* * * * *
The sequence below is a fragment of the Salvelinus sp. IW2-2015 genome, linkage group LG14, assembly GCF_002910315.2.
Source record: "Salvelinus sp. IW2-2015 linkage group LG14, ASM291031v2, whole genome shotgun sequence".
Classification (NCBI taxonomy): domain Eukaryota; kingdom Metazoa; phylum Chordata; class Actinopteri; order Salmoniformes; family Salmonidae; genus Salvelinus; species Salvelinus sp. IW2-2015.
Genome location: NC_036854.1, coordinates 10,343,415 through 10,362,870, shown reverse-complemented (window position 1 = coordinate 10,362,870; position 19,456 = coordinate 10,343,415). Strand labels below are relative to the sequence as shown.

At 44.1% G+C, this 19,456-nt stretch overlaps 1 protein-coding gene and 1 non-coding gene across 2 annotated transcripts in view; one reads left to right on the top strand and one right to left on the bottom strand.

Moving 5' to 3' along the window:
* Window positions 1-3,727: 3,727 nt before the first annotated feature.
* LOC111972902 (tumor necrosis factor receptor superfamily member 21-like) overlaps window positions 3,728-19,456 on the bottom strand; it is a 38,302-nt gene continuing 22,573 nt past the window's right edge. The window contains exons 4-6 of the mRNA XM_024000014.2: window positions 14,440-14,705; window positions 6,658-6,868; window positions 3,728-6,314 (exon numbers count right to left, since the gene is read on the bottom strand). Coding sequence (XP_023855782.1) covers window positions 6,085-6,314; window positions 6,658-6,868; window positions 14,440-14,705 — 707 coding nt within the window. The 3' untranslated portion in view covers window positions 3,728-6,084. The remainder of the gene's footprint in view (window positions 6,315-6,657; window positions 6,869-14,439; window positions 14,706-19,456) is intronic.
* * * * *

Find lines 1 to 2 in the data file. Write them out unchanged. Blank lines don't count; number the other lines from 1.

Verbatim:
The sequence below is a fragment of the Salvelinus sp. IW2-2015 genome, linkage group LG14, assembly GCF_002910315.2.
Source record: "Salvelinus sp. IW2-2015 linkage group LG14, ASM291031v2, whole genome shotgun sequence".